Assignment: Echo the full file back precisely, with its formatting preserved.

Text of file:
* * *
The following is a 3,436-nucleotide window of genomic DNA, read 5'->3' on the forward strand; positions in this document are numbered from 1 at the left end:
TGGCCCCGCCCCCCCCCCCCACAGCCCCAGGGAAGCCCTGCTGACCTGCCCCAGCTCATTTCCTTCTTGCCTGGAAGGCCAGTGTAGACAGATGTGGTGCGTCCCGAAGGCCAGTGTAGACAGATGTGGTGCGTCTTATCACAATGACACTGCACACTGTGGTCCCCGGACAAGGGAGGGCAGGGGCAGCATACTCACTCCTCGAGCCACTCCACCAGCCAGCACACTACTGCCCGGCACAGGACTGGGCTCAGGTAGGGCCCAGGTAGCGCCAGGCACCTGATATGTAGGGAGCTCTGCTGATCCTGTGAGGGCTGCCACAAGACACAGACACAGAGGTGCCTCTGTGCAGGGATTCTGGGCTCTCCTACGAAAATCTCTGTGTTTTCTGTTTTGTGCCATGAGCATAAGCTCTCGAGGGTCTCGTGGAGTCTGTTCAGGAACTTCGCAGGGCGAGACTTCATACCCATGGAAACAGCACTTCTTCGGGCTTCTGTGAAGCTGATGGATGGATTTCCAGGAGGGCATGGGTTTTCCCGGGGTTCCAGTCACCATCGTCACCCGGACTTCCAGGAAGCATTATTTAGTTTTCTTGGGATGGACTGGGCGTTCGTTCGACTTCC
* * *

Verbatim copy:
The following is a 3,436-nucleotide window of genomic DNA, read 5'->3' on the forward strand; positions in this document are numbered from 1 at the left end:
TGGCCCCGCCCCCCCCCCCCACAGCCCCAGGGAAGCCCTGCTGACCTGCCCCAGCTCATTTCCTTCTTGCCTGGAAGGCCAGTGTAGACAGATGTGGTGCGTCCCGAAGGCCAGTGTAGACAGATGTGGTGCGTCTTATCACAATGACACTGCACACTGTGGTCCCCGGACAAGGGAGGGCAGGGGCAGCATACTCACTCCTCGAGCCACTCCACCAGCCAGCACACTACTGCCCGGCACAGGACTGGGCTCAGGTAGGGCCCAGGTAGCGCCAGGCACCTGATATGTAGGGAGCTCTGCTGATCCTGTGAGGGCTGCCACAAGACACAGACACAGAGGTGCCTCTGTGCAGGGATTCTGGGCTCTCCTACGAAAATCTCTGTGTTTTCTGTTTTGTGCCATGAGCATAAGCTCTCGAGGGTCTCGTGGAGTCTGTTCAGGAACTTCGCAGGGCGAGACTTCATACCCATGGAAACAGCACTTCTTCGGGCTTCTGTGAAGCTGATGGATGGATTTCCAGGAGGGCATGGGTTTTCCCGGGGTTCCAGTCACCATCGTCACCCGGACTTCCAGGAAGCATTATTTAGTTTTCTTGGGATGGACTGGGCGTTCGTTCGACTTCC